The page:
Anger and Alcohol
anonymous Asks ...
My husband gets very aggressive when he drinks alcohol. He only drinks about once or twice a week but whenever he goes beyond a few beers he gets very belligerent and we always end up fighting. I always tell myself I am not going to let him bait me into something but he just won’t quit until he has picked a fight with me and anyone else around me. He always feels bad about the way he acts the next day but that doesn’t really help at the time when he seems to lack this sense of self awareness.
When he’s not drinking he is a nice guy and not at all aggressive. He has never hit me or anyone else. He doesn’t drink every day so he is not an alcoholic or anything like that. I have asked him to quit drinking because of the way it makes him behave but he says he enjoys relaxing with his friends and since he doesn’t drink too often he doesn’t have a problem like a lot of people he knows. What can he do to stop acting the way he acts when he is drunk? Is there anything I can do to keep him from becoming such a difficult person after a few drinks?
Jill Edwards Says ...
There appear to be two problems here, one is his desire to pick a fight and the other is having a drink or two too many. Unfortunately they are closely linked.
In terms of asking “Is drink a problem”, it is a problem if it is the basis for fights in your relationship. It is worth understanding that drink can be a problem without a person drinking every day, many people can go one or two days and still have difficulties and some people are “binge” drinkers in that they only go and get drunk rarely, say once a month or every two weeks.
It is quite understandable that he likes to be with his friends and sees other people drinking more than him, so he does not see it as a difficulty. It is possible he does not have as clear a recollection as you have of the night before.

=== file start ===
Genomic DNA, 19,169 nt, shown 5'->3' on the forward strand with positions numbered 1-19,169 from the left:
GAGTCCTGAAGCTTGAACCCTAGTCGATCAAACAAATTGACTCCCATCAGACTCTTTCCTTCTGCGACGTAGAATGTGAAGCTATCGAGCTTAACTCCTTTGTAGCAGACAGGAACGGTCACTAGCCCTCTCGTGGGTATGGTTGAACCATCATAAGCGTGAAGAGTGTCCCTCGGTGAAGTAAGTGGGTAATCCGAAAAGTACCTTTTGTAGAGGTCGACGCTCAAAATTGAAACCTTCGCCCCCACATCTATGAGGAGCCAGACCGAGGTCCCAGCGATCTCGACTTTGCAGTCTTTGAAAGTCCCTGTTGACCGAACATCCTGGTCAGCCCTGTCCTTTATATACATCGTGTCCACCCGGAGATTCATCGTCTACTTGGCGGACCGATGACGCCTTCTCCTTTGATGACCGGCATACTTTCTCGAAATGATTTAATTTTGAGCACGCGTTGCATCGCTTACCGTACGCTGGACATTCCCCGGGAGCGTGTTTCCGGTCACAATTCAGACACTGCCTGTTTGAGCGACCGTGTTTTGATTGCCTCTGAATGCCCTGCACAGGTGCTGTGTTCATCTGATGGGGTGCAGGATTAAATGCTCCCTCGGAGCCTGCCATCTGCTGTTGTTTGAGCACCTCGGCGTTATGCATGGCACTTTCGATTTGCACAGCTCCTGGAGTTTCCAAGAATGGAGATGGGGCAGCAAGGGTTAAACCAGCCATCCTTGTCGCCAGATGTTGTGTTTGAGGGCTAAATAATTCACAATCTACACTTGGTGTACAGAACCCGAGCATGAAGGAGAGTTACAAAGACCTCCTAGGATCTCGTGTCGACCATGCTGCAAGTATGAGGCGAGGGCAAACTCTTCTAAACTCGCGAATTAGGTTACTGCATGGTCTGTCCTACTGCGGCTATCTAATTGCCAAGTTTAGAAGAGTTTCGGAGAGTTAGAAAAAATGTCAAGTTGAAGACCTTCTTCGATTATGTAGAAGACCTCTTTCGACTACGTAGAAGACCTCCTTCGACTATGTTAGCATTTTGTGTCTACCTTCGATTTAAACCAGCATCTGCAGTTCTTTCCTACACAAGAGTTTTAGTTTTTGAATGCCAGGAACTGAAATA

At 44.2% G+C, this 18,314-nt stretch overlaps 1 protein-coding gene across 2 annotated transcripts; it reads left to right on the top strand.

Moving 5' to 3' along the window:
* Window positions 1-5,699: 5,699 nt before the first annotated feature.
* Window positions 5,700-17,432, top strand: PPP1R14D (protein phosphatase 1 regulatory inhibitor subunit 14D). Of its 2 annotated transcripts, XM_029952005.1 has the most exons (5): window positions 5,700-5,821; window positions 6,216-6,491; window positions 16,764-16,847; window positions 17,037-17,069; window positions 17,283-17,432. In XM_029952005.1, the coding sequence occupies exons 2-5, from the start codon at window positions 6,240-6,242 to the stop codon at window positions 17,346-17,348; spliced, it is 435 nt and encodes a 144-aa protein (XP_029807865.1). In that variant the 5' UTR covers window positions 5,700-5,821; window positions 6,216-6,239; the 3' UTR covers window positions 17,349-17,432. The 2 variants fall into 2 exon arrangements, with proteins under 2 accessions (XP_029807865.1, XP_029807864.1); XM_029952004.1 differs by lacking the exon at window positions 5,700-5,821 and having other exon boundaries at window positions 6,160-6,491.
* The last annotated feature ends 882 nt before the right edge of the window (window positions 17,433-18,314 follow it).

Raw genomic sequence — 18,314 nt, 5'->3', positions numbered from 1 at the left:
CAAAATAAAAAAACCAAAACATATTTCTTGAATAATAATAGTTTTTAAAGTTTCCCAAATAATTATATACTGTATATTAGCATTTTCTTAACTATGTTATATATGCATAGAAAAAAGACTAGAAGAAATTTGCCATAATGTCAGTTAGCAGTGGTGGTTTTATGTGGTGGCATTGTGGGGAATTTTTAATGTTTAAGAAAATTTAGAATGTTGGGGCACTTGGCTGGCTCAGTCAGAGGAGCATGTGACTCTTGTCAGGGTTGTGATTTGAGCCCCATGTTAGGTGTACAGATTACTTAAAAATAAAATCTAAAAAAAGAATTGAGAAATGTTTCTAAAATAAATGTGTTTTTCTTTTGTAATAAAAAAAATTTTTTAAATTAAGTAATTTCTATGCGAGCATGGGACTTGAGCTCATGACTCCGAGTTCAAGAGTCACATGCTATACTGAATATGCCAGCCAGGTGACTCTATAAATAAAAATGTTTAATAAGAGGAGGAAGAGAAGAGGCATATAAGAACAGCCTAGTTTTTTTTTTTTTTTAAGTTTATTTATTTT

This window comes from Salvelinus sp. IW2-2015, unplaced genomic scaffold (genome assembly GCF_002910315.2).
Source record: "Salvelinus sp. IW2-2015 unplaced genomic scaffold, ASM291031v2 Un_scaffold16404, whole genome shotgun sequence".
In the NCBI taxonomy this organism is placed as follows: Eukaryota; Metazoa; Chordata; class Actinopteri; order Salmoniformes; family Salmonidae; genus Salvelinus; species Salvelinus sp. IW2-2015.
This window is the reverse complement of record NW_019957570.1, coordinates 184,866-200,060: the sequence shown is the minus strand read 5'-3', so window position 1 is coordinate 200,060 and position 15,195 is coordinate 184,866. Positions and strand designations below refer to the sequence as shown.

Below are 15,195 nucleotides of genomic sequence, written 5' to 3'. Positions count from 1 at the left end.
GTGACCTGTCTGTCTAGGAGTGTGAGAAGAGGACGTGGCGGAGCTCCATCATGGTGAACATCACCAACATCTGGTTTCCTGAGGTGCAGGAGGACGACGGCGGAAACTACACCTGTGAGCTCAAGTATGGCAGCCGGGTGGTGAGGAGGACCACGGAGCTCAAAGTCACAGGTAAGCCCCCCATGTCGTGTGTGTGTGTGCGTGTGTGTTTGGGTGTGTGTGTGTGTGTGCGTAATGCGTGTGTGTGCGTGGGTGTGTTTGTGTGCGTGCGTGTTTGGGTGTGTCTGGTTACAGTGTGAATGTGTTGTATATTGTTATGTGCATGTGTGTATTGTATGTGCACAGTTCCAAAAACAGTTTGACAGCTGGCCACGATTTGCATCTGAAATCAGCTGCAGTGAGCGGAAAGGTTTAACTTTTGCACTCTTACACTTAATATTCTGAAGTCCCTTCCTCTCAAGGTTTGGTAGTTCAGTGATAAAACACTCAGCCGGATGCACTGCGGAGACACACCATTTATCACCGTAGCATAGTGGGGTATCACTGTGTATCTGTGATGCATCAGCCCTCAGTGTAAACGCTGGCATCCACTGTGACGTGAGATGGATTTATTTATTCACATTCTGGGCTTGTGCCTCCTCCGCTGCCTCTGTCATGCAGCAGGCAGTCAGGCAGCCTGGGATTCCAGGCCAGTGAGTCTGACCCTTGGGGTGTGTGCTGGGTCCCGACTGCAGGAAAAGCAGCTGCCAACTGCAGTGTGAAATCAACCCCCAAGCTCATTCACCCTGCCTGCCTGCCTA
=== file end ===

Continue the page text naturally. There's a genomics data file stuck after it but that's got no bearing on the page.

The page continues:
One of the things that may be driving his unpleasant behaviour is his feeling guilty for having gone out for a drink and coming home late. People often get angry then to protect themselves from what they expect to be a negative response from you. There may be stronger underlying issues of feeling a victim in other situations. I do not know if there are situations from his childhood or from your current circumstances which are contributing to his general state.
When a person is under the influence of drink, the front of the brain is as it were disabled and he is in no position to act with judgement. It is so clear that if he could judge he would not do it and you can see this in the remorse on the following day. It is good for him to understand that it is not the person who is sober that makes you so upset, but the person he is when he is drinking.
It may be helpful to go down the road of getting some counselling around the anger, but I do not think this problem will be solved while he is still having a few drinks too many.
You will have to make it clear that this is a problem which will affect how you are together and that keeping drinking to manageable levels is the minimum which will keep your relationship on a good level. It is also important to feel safe and to leave the house if you have any serious concerns.
You, yourself may benefit from contacting Al-Anon an association for people who are affected by behaviour that is drink related.